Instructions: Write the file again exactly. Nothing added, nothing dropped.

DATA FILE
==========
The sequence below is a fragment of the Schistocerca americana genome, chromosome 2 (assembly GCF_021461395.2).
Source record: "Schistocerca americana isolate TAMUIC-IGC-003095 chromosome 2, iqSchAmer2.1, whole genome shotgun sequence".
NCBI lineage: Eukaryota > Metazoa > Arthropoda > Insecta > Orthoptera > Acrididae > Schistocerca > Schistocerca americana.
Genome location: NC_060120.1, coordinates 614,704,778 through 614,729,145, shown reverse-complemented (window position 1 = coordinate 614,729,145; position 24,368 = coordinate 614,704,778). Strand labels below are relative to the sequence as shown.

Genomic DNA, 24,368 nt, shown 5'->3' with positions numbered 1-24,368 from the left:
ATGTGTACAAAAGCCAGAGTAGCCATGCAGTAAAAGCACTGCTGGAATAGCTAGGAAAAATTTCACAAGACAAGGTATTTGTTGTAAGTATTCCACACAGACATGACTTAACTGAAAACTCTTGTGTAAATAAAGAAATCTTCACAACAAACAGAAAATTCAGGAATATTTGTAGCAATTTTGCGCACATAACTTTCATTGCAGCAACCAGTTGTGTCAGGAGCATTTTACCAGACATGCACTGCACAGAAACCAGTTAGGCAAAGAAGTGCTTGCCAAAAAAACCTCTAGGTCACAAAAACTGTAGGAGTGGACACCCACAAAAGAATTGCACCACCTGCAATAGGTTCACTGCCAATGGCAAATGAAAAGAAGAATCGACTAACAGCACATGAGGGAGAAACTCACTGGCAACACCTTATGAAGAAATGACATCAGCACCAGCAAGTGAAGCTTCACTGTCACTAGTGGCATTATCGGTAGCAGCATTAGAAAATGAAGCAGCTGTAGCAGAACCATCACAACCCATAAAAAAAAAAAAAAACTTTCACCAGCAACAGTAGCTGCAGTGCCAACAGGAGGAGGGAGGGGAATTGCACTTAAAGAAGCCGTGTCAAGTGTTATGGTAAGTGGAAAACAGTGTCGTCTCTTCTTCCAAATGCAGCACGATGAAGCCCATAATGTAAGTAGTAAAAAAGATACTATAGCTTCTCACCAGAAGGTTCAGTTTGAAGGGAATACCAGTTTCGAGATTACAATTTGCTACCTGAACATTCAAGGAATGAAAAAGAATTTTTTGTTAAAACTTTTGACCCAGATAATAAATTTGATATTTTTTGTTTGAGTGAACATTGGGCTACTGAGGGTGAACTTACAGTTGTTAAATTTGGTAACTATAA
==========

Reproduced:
The sequence below is a fragment of the Schistocerca americana genome, chromosome 2 (assembly GCF_021461395.2).
Source record: "Schistocerca americana isolate TAMUIC-IGC-003095 chromosome 2, iqSchAmer2.1, whole genome shotgun sequence".
NCBI lineage: Eukaryota > Metazoa > Arthropoda > Insecta > Orthoptera > Acrididae > Schistocerca > Schistocerca americana.
Genome location: NC_060120.1, coordinates 614,704,778 through 614,729,145, shown reverse-complemented (window position 1 = coordinate 614,729,145; position 24,368 = coordinate 614,704,778). Strand labels below are relative to the sequence as shown.

Genomic DNA, 24,368 nt, shown 5'->3' with positions numbered 1-24,368 from the left:
ATGTGTACAAAAGCCAGAGTAGCCATGCAGTAAAAGCACTGCTGGAATAGCTAGGAAAAATTTCACAAGACAAGGTATTTGTTGTAAGTATTCCACACAGACATGACTTAACTGAAAACTCTTGTGTAAATAAAGAAATCTTCACAACAAACAGAAAATTCAGGAATATTTGTAGCAATTTTGCGCACATAACTTTCATTGCAGCAACCAGTTGTGTCAGGAGCATTTTACCAGACATGCACTGCACAGAAACCAGTTAGGCAAAGAAGTGCTTGCCAAAAAAACCTCTAGGTCACAAAAACTGTAGGAGTGGACACCCACAAAAGAATTGCACCACCTGCAATAGGTTCACTGCCAATGGCAAATGAAAAGAAGAATCGACTAACAGCACATGAGGGAGAAACTCACTGGCAACACCTTATGAAGAAATGACATCAGCACCAGCAAGTGAAGCTTCACTGTCACTAGTGGCATTATCGGTAGCAGCATTAGAAAATGAAGCAGCTGTAGCAGAACCATCACAACCCATAAAAAAAAAAAAAAACTTTCACCAGCAACAGTAGCTGCAGTGCCAACAGGAGGAGGGAGGGGAATTGCACTTAAAGAAGCCGTGTCAAGTGTTATGGTAAGTGGAAAACAGTGTCGTCTCTTCTTCCAAATGCAGCACGATGAAGCCCATAATGTAAGTAGTAAAAAAGATACTATAGCTTCTCACCAGAAGGTTCAGTTTGAAGGGAATACCAGTTTCGAGATTACAATTTGCTACCTGAACATTCAAGGAATGAAAAAGAATTTTTTGTTAAAACTTTTGACCCAGATAATAAATTTGATATTTTTTGTTTGAGTGAACATTGGGCTACTGAGGGTGAACTTACAGTTGTTAAATTTGGTAACTATAA